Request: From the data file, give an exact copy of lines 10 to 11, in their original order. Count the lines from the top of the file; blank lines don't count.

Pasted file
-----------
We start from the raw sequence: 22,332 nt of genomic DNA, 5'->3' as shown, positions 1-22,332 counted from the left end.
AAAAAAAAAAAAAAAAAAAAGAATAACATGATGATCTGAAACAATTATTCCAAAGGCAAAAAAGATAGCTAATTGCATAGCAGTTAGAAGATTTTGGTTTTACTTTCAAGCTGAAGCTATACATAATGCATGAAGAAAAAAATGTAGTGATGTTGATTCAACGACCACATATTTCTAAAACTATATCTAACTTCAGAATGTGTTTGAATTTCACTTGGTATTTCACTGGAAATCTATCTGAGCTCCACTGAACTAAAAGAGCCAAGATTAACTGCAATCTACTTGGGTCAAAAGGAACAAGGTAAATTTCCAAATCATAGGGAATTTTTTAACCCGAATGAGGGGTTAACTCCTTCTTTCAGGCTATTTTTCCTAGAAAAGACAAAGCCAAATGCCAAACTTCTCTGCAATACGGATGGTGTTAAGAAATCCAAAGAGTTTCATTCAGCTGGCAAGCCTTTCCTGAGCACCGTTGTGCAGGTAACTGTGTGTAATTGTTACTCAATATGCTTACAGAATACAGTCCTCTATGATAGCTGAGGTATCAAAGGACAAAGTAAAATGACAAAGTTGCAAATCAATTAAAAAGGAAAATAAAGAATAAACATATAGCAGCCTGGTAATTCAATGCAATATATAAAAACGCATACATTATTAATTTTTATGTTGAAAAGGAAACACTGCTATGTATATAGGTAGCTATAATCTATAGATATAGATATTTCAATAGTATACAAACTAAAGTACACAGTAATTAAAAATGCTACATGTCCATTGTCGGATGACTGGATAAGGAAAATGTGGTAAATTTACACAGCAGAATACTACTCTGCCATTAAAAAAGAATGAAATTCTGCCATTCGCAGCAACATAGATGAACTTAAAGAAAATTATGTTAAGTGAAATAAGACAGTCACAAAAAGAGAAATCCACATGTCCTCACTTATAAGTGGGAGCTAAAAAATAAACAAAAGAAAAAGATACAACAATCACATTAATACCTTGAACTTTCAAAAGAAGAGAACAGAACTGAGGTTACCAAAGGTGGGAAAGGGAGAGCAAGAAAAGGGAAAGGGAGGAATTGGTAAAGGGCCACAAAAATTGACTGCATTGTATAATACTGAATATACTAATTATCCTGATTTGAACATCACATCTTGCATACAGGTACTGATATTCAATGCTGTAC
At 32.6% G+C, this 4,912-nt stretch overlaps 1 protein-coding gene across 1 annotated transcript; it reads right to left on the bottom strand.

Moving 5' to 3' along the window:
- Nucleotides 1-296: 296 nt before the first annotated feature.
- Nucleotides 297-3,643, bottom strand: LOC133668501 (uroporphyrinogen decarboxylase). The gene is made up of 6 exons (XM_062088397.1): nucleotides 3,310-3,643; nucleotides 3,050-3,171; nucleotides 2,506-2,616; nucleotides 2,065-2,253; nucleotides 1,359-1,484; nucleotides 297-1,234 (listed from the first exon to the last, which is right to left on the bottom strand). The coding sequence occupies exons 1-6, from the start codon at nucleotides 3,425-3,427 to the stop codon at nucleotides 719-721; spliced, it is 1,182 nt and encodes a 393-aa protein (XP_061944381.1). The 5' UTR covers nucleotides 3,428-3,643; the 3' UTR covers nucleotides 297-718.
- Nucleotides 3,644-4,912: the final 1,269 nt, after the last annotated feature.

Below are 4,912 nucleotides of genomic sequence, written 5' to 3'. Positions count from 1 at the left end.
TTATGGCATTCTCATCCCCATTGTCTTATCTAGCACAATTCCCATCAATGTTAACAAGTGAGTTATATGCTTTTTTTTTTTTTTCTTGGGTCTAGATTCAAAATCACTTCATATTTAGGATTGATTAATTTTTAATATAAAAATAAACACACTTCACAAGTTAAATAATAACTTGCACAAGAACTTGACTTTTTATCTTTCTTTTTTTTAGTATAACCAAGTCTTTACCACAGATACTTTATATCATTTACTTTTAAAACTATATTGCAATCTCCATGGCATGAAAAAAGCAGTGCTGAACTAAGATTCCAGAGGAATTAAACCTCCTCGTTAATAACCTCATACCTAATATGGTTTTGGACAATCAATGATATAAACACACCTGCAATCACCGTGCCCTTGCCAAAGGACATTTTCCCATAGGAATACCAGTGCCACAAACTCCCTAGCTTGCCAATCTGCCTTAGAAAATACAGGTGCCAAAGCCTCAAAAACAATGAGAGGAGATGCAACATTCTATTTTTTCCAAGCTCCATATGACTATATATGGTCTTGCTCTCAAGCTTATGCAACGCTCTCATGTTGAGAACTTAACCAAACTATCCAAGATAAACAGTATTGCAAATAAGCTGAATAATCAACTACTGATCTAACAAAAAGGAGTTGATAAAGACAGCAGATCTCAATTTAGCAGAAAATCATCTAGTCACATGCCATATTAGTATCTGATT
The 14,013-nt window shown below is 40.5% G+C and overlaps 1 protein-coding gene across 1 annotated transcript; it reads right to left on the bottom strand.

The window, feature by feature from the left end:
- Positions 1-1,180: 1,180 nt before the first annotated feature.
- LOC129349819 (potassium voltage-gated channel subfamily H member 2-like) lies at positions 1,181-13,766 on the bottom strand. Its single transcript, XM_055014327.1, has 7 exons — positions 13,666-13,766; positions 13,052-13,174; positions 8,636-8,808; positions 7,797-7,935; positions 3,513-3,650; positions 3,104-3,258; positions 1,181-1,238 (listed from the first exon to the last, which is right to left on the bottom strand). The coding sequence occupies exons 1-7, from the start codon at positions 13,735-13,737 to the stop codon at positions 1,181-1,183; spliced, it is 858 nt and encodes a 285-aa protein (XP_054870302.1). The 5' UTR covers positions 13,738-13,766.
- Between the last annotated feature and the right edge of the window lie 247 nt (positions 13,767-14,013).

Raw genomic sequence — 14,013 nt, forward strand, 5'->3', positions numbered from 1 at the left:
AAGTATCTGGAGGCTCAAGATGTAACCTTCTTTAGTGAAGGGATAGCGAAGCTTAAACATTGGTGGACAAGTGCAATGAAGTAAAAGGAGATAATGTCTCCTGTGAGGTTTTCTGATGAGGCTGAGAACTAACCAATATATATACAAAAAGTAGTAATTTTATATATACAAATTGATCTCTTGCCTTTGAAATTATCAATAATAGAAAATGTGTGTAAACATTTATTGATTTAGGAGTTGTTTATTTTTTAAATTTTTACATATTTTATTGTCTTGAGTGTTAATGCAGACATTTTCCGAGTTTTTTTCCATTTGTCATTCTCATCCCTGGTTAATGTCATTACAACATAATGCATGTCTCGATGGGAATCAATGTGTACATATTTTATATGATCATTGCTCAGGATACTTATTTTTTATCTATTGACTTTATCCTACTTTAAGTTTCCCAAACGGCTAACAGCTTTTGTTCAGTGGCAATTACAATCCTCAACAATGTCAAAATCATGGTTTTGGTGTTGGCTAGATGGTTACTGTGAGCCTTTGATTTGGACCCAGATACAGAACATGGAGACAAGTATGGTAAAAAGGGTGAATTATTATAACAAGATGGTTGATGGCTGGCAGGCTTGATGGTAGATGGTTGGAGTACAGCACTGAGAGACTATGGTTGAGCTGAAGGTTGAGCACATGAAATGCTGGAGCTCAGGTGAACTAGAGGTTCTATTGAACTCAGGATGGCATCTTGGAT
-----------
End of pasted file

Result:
The 14,013-nt window shown below is 40.5% G+C and overlaps 1 protein-coding gene across 1 annotated transcript; it reads right to left on the bottom strand.

The window, feature by feature from the left end: